Occidental Park

There is no grass in Occidental Park. In fact, the paving stones—red brick, mostly—are so uneven that crossing them safely requires sensible shoes and close attention. They’re more like cobbles piled upon the foreshore by a high surf.

The park is only a block wide—an easy stone’s throw—wedged between the narrow streets of Seattle’s Pioneer Square district, hemmed by red brick Victorians constructed at the turn of the century before last.

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In The Rhyme of the Ancient Mariner, a sailor was cursed for killing an albatross. Fortunately, there is no penalty for merely startling one.

In fact, I’m not sure which of us was more startled. I was half asleep at the helm, alone on deck a thousand miles from shore. The light was failing. (Twilight comes quickly to the tropics.) A long, greasy swell was running after days of storm. The wind had followed the storm and we were becalmed, watch on watch, drifting without steerageway for days.

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Doing the Time Warp

Each workday I stand on the pier in queue for the foot ferry to Seattle in the company of other commuters, double-crested cormorants, gulls—western and glaucous-winged gulls mostly—and sometimes a river otter foraging among the tidal rocks of the breakwater. Each workday I shuttle the length of Admiralty Inlet in the company of oil tankers, cruise ships, container ships and warships, tugboats with barges, fishing boats, ferryboats and workboats, schooners, sloops, ketches and an occasional yawl. The channel is broad and deep with few obstructions. It was cut by ice through bedrock and basalt—chipped and gouged, crushed, pried, split, scaled,  shattered and scoured by ice. Everywhere the scars of ice are evident.

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Black Plague & Boatwrights

Fair warning: This post is about widely disparate subjects strung together by apprehension.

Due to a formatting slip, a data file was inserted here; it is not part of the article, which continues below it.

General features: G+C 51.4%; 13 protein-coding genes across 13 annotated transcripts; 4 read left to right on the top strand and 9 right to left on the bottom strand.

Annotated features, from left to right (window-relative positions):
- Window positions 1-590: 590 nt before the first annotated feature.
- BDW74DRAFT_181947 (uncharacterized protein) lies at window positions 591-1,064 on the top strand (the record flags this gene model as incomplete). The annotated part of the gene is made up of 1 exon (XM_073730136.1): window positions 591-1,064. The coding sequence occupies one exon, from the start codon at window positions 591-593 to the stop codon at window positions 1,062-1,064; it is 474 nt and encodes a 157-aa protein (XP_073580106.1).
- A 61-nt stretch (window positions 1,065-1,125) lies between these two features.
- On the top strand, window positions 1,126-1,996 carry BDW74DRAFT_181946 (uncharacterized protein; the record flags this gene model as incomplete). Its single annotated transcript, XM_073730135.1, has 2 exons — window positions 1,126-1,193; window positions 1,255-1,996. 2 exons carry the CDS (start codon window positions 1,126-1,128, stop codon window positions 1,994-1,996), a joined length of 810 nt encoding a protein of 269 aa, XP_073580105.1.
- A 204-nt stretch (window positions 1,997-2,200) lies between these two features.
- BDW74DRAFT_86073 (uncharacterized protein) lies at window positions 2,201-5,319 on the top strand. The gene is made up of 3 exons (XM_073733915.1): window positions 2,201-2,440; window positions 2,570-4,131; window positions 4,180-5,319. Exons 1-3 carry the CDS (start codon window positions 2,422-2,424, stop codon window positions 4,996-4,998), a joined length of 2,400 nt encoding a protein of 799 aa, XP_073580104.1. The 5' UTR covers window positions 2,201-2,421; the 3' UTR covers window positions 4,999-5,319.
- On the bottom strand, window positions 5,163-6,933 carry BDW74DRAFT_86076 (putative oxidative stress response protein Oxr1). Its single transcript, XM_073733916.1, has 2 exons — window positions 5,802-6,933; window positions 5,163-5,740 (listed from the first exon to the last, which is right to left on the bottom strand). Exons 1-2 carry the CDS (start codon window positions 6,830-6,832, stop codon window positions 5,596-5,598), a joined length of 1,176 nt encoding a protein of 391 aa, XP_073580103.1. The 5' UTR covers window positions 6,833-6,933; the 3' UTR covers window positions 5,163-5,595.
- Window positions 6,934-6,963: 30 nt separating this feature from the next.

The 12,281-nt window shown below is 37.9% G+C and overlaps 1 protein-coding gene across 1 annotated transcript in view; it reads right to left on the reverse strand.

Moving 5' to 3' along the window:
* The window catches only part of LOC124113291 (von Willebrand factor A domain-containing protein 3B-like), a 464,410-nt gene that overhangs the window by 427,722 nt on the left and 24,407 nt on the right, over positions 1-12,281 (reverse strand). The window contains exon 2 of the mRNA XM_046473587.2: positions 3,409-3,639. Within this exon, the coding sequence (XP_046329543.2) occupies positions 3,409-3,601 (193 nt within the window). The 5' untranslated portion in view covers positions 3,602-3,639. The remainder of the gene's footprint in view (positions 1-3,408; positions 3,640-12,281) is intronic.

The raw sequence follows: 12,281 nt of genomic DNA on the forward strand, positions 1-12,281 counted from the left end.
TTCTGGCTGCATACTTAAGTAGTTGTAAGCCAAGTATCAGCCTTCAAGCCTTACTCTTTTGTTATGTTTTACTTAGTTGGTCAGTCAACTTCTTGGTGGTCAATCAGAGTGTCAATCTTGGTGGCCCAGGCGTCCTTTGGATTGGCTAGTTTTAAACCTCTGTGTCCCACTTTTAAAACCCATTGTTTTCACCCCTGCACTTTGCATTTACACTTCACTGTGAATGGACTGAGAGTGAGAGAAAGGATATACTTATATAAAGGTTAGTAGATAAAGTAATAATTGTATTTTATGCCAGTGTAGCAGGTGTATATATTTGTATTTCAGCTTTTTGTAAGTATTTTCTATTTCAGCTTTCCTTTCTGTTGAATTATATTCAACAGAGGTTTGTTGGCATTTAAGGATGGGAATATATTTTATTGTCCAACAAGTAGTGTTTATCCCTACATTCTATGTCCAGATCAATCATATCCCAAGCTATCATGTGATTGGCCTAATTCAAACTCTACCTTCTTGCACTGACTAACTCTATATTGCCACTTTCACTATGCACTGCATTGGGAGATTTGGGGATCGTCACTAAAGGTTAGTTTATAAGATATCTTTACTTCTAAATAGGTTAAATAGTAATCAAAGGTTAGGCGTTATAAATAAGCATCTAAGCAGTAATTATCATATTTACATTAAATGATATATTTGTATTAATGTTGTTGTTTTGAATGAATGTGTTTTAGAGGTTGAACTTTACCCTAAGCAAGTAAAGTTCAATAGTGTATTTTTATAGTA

Port Townsend occupies the intersection of Admiralty Inlet and the Strait of Juan de Fuca. It has always been a haven for cranks and eccentrics, people who dreamed and failed greatly. Port Townsend hosts the annual Wooden Boat Festival, the perennial Wooden Boat Foundation, and arguably the highest density of wooden boatwrights found outside Mystic Seaport.

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Magnificent Indifference

The Army Corps of Engineers often find themselves in the unenviable position of defending the status quo against relentless change.  Twenty years ago the Corp dredged the Columbia River to accommodate ships of increasing draft. They piled the dredging spoils on Rice Island. Caspian terns, native to the Pacific Northwest, like nesting in soft sand and Rice Island had plenty of sand. It was also protected form predators. The terns were fruitful and multiplied. Eventually they numbered over 20,000—70% of the world’s population of Caspian terns.

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Frog Falls

The world is considerably more mysterious than priests and politicians would have us believe. How else explain frogs falling from the sky? Small toads, actually, bouncing off the taut skin of English umbrellas. Or common minnows sliding off the slate roofs and clogging the gutters of Aberdare, Wales? Waterspouts? Sure, you can trot out that swaybacked old excuse but it has no legs. Waterspouts don’t pluck only one kind of amphibian or small fish out of a pond, fastidiously ignoring all the surrounding muck and water plants. In fact, a waterspout is more likely to rain mud and sticks on your head than small fish.

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Missing, Presumed Lost

David Koch’s recent disappearance set me thinking about other losses. In the age of commercial sail when ships often went missing and word traveled only as fast as the wind there were formal hierarchies of loss defined by the underwriters, Lloyds of London predominantly. When a ship was late in arriving at her port of call, she was reported to Lloyds as overdue. When the length of time overdue became worrisome, she was reported missing. And finally, when the silence stretched into months and hope seemed naive, she was reported missing, presumed lost.

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Sense of Place

It was said of the old schoonermen who sailed out of Gloucester to fish the Grand Banks that they could place their position by tasting what clung to the bottom of the lead when it was heaved back onboard. They knew the texture, weight, and consistency of what lay fathoms beneath their keels as intimately as a farmer might know the dirt in his fields or an Inuit discern the subtleties of snow.

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